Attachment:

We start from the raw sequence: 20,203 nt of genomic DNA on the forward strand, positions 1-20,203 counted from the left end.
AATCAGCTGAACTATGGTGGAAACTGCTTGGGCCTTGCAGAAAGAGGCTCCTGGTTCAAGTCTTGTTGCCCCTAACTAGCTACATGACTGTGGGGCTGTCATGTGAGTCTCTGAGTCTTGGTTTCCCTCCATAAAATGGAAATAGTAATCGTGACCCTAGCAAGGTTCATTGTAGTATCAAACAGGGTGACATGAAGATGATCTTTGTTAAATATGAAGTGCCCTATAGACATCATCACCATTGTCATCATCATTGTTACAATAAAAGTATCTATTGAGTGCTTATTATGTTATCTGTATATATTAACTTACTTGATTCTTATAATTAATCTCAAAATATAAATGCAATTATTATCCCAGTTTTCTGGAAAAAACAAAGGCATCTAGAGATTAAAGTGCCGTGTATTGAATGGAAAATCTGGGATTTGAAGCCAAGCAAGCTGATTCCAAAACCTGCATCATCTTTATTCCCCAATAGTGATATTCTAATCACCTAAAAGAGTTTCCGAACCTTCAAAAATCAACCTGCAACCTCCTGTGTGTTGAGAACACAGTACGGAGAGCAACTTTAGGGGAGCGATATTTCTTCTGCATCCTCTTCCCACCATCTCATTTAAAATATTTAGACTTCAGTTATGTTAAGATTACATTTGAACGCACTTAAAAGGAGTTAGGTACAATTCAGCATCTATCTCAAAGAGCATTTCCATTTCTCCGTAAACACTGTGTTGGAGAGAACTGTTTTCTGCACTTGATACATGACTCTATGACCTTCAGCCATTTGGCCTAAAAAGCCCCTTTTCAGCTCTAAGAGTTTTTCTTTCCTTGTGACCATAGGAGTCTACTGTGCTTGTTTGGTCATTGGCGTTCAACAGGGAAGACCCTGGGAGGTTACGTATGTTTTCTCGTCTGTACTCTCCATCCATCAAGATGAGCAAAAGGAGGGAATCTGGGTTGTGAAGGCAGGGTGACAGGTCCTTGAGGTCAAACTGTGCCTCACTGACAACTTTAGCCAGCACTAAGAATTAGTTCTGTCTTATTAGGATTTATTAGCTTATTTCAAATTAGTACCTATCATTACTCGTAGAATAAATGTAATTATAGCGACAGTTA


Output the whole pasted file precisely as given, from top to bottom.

We start from the raw sequence: 20,203 nt of genomic DNA on the forward strand, positions 1-20,203 counted from the left end.
AATCAGCTGAACTATGGTGGAAACTGCTTGGGCCTTGCAGAAAGAGGCTCCTGGTTCAAGTCTTGTTGCCCCTAACTAGCTACATGACTGTGGGGCTGTCATGTGAGTCTCTGAGTCTTGGTTTCCCTCCATAAAATGGAAATAGTAATCGTGACCCTAGCAAGGTTCATTGTAGTATCAAACAGGGTGACATGAAGATGATCTTTGTTAAATATGAAGTGCCCTATAGACATCATCACCATTGTCATCATCATTGTTACAATAAAAGTATCTATTGAGTGCTTATTATGTTATCTGTATATATTAACTTACTTGATTCTTATAATTAATCTCAAAATATAAATGCAATTATTATCCCAGTTTTCTGGAAAAAACAAAGGCATCTAGAGATTAAAGTGCCGTGTATTGAATGGAAAATCTGGGATTTGAAGCCAAGCAAGCTGATTCCAAAACCTGCATCATCTTTATTCCCCAATAGTGATATTCTAATCACCTAAAAGAGTTTCCGAACCTTCAAAAATCAACCTGCAACCTCCTGTGTGTTGAGAACACAGTACGGAGAGCAACTTTAGGGGAGCGATATTTCTTCTGCATCCTCTTCCCACCATCTCATTTAAAATATTTAGACTTCAGTTATGTTAAGATTACATTTGAACGCACTTAAAAGGAGTTAGGTACAATTCAGCATCTATCTCAAAGAGCATTTCCATTTCTCCGTAAACACTGTGTTGGAGAGAACTGTTTTCTGCACTTGATACATGACTCTATGACCTTCAGCCATTTGGCCTAAAAAGCCCCTTTTCAGCTCTAAGAGTTTTTCTTTCCTTGTGACCATAGGAGTCTACTGTGCTTGTTTGGTCATTGGCGTTCAACAGGGAAGACCCTGGGAGGTTACGTATGTTTTCTCGTCTGTACTCTCCATCCATCAAGATGAGCAAAAGGAGGGAATCTGGGTTGTGAAGGCAGGGTGACAGGTCCTTGAGGTCAAACTGTGCCTCACTGACAACTTTAGCCAGCACTAAGAATTAGTTCTGTCTTATTAGGATTTATTAGCTTATTTCAAATTAGTACCTATCATTACTCGTAGAATAAATGTAATTATAGCGACAGTTA